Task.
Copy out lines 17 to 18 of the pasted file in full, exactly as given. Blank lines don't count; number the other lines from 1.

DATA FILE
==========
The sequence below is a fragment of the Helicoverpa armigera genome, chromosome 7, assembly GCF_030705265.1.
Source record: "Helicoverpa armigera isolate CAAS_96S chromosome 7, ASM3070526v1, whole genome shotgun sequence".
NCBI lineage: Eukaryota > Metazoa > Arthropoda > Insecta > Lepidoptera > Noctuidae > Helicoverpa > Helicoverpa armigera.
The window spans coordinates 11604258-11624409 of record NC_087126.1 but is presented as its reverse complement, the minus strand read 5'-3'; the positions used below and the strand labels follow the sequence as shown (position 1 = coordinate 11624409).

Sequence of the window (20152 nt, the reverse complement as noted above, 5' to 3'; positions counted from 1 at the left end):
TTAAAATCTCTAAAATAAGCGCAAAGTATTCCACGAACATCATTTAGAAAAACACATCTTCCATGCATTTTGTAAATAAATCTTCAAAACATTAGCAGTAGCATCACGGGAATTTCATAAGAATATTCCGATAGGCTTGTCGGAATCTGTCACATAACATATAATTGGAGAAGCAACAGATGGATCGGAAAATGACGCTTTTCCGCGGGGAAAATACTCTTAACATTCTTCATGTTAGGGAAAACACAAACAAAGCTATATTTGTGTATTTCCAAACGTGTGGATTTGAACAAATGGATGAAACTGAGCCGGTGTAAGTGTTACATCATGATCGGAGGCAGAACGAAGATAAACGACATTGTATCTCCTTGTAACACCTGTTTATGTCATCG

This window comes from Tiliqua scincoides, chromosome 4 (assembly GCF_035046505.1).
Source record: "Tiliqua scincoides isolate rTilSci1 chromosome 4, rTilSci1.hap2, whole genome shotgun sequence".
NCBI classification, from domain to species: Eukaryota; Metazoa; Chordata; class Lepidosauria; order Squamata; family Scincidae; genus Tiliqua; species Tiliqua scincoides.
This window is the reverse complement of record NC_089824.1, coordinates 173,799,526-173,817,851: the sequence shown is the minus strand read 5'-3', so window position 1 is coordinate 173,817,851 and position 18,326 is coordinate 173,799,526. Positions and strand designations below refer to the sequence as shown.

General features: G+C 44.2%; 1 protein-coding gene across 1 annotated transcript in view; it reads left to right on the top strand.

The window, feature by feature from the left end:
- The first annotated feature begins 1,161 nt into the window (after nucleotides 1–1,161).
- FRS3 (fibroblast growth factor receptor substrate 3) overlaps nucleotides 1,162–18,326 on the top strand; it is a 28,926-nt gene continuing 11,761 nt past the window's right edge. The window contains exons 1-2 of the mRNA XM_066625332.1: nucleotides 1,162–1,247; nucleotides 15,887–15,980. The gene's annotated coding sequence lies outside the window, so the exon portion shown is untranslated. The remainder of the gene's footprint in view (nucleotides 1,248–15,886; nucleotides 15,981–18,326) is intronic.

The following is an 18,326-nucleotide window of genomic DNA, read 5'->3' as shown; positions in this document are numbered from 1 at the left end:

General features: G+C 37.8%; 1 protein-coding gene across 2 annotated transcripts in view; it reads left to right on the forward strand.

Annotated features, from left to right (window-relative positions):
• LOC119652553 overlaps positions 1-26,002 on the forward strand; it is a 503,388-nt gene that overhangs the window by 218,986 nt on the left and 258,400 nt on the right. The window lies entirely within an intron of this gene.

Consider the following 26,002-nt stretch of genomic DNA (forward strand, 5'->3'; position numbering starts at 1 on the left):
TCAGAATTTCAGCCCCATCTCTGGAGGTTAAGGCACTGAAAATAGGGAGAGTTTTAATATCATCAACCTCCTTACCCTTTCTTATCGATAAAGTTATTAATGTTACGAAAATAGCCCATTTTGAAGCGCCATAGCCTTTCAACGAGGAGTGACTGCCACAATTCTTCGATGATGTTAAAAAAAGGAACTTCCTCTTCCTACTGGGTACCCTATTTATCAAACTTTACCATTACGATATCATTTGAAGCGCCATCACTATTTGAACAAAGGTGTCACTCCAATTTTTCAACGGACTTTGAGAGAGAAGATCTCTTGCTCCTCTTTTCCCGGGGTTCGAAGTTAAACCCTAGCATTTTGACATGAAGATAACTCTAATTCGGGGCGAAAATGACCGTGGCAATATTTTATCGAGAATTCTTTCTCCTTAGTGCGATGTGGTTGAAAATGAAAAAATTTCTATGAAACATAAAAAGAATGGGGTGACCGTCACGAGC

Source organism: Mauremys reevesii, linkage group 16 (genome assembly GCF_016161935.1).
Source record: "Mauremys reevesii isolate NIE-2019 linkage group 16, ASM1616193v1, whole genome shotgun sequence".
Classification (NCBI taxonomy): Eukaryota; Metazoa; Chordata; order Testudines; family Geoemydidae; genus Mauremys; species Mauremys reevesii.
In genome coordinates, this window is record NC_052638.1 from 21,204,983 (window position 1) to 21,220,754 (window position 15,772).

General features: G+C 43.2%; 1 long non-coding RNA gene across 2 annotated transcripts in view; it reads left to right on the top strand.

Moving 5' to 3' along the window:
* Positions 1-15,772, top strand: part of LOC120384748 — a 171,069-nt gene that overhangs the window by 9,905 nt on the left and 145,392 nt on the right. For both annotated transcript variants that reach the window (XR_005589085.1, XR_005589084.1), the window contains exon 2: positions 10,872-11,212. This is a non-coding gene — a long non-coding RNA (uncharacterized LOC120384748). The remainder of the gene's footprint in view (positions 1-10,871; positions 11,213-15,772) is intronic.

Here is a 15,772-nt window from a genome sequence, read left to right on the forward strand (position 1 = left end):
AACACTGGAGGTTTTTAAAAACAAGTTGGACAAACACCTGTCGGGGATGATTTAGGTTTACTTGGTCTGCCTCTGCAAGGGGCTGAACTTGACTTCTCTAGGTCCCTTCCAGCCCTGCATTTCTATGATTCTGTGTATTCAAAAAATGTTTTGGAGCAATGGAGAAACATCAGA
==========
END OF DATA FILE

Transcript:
Annotated features, from left to right (window-relative positions):
• LOC119652553 overlaps positions 1-26,002 on the forward strand; it is a 503,388-nt gene that overhangs the window by 218,986 nt on the left and 258,400 nt on the right. The window lies entirely within an intron of this gene.